Sheep

Learning to Live Like Sheep

The Reign of Christ
The Solemnity of Our Lord Jesus Christ, King of the Universe

Ezekiel 34:11-17, 20-24
1 Corinthians 15:20-28 OR Ephesians 1:15-23
Matthew 25:31-46

Not everyone loves the desert. I do.

Circumstances led me to another home, but the desert remains the landscape of my heart. Like a former lover turned dear friend and counselor, it refreshes my spirit whenever I return. It was in the high desert of the Navajo Nation that I awakened to the practical significance of images so resonant for the desert-dwellers who wrote the Bible.

To see a line of cottonwoods, their green leaves trembling in the faintest desert breeze, proclaim how deep roots find life-giving water, is to know the faithful confidence of “a tree planted by a river.” (Psalm 1:3, Jeremiah 17:8)

To watch a Navajo boy guide a scattering flock of Churro sheep across a busy desert road, is to feel in one’s belly the patient loving-kindness of a shepherd. (Psalm 23, John 10:1-18, and today’s readings)

But to watch sheep in action is also to grasp that being called “the sheep of His flock” is no endorsement of human intelligence. For all their wooly cuteness (more apparent at a distance than up close) sheep are distressingly stupid. With the attention span of a Mayfly that’s misplaced its ADHD meds, sheep show inexhaustible creativity in wandering from safety to needless peril.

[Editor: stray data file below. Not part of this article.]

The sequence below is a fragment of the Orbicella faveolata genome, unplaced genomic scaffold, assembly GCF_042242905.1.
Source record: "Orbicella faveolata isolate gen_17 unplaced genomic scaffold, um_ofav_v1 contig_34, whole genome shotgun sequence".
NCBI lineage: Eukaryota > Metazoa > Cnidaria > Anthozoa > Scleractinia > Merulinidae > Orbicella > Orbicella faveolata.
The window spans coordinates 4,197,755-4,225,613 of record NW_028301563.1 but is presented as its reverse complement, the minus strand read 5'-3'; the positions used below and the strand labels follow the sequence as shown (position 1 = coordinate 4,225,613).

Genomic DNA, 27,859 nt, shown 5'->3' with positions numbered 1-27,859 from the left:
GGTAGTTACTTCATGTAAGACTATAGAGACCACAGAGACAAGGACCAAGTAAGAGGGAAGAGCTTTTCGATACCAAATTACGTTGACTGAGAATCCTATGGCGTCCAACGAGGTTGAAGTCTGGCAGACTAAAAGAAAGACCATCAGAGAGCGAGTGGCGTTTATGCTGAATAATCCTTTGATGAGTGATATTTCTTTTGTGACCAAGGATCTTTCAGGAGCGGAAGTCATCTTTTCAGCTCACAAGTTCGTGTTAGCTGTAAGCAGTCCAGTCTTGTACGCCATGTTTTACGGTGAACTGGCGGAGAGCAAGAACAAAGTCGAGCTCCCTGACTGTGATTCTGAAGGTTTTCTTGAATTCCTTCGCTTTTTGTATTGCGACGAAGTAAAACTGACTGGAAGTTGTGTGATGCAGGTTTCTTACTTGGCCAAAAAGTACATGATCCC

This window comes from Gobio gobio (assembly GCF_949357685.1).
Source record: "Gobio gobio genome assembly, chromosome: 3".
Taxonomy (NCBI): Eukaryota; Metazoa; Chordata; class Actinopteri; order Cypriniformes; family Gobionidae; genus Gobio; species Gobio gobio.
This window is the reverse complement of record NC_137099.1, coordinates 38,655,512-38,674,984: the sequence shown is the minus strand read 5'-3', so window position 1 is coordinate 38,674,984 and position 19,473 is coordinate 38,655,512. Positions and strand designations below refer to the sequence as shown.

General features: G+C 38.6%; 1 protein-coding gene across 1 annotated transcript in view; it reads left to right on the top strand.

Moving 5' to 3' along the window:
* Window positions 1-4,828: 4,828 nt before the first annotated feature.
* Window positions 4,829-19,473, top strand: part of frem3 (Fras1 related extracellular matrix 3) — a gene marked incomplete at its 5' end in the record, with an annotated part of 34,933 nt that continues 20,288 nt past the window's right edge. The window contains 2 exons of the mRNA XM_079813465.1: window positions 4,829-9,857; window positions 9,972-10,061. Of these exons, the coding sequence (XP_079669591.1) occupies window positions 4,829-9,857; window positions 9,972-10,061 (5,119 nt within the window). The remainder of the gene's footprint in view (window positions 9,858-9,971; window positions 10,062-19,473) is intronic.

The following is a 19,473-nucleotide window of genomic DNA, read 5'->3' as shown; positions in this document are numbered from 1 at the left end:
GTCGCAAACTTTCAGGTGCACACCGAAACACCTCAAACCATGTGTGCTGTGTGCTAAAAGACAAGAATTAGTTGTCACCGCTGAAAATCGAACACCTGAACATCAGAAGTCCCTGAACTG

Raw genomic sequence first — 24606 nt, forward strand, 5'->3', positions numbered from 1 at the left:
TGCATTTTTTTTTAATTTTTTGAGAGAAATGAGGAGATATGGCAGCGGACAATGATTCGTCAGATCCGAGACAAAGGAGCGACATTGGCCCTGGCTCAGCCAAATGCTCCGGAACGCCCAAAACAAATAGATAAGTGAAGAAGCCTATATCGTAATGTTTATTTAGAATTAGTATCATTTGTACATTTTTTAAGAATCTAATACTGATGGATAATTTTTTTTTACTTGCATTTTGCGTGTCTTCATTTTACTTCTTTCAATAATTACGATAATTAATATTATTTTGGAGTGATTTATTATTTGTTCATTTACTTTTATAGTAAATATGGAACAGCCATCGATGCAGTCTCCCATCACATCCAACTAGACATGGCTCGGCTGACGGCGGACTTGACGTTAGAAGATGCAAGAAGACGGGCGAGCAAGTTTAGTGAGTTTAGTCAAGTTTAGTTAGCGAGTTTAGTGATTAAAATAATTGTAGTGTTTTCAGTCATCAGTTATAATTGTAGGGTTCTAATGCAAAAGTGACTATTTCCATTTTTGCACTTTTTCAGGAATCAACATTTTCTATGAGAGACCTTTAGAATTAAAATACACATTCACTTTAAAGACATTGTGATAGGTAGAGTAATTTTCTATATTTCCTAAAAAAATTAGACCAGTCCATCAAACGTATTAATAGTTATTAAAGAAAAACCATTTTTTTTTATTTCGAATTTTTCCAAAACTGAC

Which suggests, based on my embarrassing familiarity with human folly, that we’re not only called to be sheep. Indeed, in ways few care to admit, most of us already are sheep. Read more

Talents

Enter Into the Lord’s Joy

Twenty-Third Sunday after Pentecost
Thirty-Third Sunday in Ordinary Time

Zephaniah 1:7, 12-18
1 Thessalonians 5:1-11
Matthew 25:14-30

Our Gospel reading for today comes from Matt 25. Paired as it is with the passages from Zephaniah and 1Thessalonians, it seems to paint a rather stark and uncomfortable picture of judgment. This is the sort of thing that is easily caricatured by those throughout the ages who have thought of Christianity as little more than a religion whose adherents’ faith is based on the fearful desire to avoid some future judgment by God.

Although Christians have from time to time evangelized the world by calling people to believe in order to be saved from God’s coming judgment, these passages cannot easily be enlisted in such a project. Strikingly, the readings from Zephaniah and Matthew speak about God’s judgment of believers, not unbelievers.